GCCCAGCCCGCCCACCTTGGGTCAGGCAGC-3′. The construct was checked by DNA sequencing.

A ZEB1 allele that cannot be targeted by miR-200 family miRNAs (ZEB1Δ) was engineered. ZEB1 cDNA was excised from pCI-Neo-ZEB136 using XhoI and XbaI and cloned between SalI and NheI restriction sites in pRRLsin.PPT.CMV.MCS.MM.Wpre using standard procedures. Thus, the last 2552 bp of ZEB1 cDNA (NM_030751.5), encompassing miR-200 family members binding sites, were deleted.

Lentiviral infection

Lentiviral supernatants were produced using standard procedures.37 Briefly, HUVEC were infected for 2 h with lentiviral supernatants and then were allowed to recover in complete fresh medium for additional 24 h. Afterwards, puromycin-containing medium (0.5 μg/ml, Sigma) was added to the cells.

MISSION shRNA lentiviral control and ZEB1-specific constructs were purchased from Sigma.

ZEB1 shRNA sequences are: shRNAZEB1: 5′-CCGGGCTGTTGTTCTGCCAACAGTTCTCGAGAACTGTTGGCAGAACAACAGCTTTTT-3′ shRNAZEB1-a: 5′-CCGGGCTGCCAATAAGCAAACGATTCTCGAGAATCGTTTGCTTATTGGCAGCTTTTT-3′ shRNAZEB1-b: 5′-CCGGCCTCTCTGAAAGAACACATTACTCGAGTAATGTGTTCTTTCAGAGAGGTTTTT-3′ shRNAZEB1-c: 5′-CCGGCGGCGCAATAACGTTACAAATCTCGAGATTTGTAACGTTATTGCGCCGTTTTT-3′.

miRNA overexpression

HUVEC stably expressing miR-200c or miR-control were generated by lentiviral infection using the pre-miR-200c lentiviral supernatants (see Methods above). HUVEC infected with miR-200c lentivirus showed an expression of miR-200c of more than 5000-fold compared with control.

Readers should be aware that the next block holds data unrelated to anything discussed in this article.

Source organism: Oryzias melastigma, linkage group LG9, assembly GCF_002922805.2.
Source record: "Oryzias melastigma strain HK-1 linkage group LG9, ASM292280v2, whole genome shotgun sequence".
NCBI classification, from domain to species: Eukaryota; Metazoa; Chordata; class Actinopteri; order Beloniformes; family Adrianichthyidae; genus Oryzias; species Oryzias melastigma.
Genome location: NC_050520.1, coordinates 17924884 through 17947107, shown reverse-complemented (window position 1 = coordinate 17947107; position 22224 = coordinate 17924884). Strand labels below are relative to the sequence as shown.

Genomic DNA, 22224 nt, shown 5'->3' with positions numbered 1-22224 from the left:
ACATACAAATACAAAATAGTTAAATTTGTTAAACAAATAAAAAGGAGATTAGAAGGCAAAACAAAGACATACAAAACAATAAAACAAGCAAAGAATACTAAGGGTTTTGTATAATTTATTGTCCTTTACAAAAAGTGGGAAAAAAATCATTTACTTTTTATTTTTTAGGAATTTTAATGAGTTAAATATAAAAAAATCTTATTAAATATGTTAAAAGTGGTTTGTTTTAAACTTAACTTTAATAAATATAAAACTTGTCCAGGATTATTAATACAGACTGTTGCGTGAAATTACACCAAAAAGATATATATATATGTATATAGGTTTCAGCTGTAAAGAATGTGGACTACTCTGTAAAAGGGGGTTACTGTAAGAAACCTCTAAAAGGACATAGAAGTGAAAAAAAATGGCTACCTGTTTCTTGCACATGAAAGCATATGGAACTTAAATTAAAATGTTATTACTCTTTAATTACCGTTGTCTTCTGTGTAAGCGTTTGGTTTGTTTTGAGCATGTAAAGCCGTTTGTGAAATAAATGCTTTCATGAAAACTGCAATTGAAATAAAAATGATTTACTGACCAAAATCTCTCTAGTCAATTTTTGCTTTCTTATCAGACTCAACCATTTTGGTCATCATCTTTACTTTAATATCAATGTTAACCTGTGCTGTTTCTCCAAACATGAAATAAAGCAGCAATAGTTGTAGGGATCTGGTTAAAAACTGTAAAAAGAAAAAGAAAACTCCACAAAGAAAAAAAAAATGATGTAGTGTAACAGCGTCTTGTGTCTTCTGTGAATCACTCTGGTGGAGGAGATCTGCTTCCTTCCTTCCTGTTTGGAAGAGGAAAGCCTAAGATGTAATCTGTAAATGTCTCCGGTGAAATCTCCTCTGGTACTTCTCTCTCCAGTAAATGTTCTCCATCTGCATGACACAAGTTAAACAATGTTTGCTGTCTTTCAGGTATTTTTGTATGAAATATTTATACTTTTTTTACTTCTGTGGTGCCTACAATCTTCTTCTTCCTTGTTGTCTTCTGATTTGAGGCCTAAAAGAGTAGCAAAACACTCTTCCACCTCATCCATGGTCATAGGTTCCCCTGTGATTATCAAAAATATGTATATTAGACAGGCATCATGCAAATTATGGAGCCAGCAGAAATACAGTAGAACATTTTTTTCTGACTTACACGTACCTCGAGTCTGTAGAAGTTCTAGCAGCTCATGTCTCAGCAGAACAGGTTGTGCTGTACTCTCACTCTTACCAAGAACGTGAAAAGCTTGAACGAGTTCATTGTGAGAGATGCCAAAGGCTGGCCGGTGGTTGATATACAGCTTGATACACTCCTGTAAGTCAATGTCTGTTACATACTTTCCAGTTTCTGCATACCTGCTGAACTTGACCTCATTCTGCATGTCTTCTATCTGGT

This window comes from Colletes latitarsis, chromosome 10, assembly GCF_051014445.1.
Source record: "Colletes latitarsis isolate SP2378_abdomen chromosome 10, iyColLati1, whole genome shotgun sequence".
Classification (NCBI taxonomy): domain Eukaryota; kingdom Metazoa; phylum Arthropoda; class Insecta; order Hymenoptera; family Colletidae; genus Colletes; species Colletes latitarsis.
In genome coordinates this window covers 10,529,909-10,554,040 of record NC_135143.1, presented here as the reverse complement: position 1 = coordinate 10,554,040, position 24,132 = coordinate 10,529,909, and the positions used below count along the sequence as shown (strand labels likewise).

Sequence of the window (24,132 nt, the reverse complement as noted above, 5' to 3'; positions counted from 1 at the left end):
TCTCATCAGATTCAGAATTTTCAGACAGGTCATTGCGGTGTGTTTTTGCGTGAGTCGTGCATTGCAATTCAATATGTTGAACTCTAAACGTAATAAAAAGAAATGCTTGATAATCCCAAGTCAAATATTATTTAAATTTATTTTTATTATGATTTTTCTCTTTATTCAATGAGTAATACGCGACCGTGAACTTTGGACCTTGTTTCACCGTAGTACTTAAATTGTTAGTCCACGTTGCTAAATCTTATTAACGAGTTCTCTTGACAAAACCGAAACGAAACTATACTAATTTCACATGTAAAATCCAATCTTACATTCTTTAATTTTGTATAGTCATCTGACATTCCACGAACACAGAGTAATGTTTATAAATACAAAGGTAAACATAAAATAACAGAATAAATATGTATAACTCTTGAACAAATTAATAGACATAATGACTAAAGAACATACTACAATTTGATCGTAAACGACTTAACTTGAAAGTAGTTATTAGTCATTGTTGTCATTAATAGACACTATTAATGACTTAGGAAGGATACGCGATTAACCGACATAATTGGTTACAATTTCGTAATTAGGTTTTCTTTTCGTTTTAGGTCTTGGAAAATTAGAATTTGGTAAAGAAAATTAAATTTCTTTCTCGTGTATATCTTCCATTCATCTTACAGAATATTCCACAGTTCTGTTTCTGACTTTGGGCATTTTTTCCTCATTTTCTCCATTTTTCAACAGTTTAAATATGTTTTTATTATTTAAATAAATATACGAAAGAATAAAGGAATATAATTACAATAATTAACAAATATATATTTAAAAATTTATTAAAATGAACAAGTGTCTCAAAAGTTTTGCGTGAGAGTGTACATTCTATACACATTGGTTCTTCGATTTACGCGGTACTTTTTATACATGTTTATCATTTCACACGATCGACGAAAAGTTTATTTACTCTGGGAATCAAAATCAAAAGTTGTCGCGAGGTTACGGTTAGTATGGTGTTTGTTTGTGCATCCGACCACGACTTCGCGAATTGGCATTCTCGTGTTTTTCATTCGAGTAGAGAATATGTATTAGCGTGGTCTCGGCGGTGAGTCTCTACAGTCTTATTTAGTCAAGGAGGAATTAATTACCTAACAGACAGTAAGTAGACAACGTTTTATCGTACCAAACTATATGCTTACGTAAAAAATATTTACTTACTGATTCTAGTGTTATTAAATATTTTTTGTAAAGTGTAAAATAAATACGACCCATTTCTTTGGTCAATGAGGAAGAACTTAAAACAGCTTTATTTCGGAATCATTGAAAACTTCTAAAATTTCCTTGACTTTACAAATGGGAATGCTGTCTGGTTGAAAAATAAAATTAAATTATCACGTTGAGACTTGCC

HUVEC coexpressing miR-200c and ZEB1Δ were produced by co-infection of cells with both lentiviral supernatants for 2 h. Control cells were co-infected with miR-scramble sequence and ZEB1Δ backbone vector (pRRLsin.PPT.CMV.MCS.MM.Wpre) supernatants. Single infections with miR-200c or ZEB1Δ were performed together with pRRLsin.PPT.CMV.MCS.MM or miR-scramble viruses, respectively, for 2 h. Afterwards cells were allowed to recover in complete fresh medium for additional 72 h, without puromycin selection. Overexpression of ZEB1 and of miR-200c was confirmed by western blot and qPCR, respectively.

Retroviral infection

Phoenix-ampho cells (American Type Culture Collection) were transfected with pSUPER or pSUPER-shRNA-p53 (a kind gift of Dr. Carlo Gaetano and Dr. Stefania Mattiussi, Istituto Dermopatico dell'Imacolata, Rome, Italy). The medium containing the emerging retrovirus was collected 48 and 72 h after transfection. HUVEC were then infected and selected with puromycin-containing medium (Sigma; 0.5 μg/ml).

Adenoviral infection

Adenovirus infection was carried out as previously described.7 HUVEC were infected with 50 plaque-forming units per cell with Ad-null and Ad-p53 and cultured for additional 48 h and then collected.

Anti-miRNAs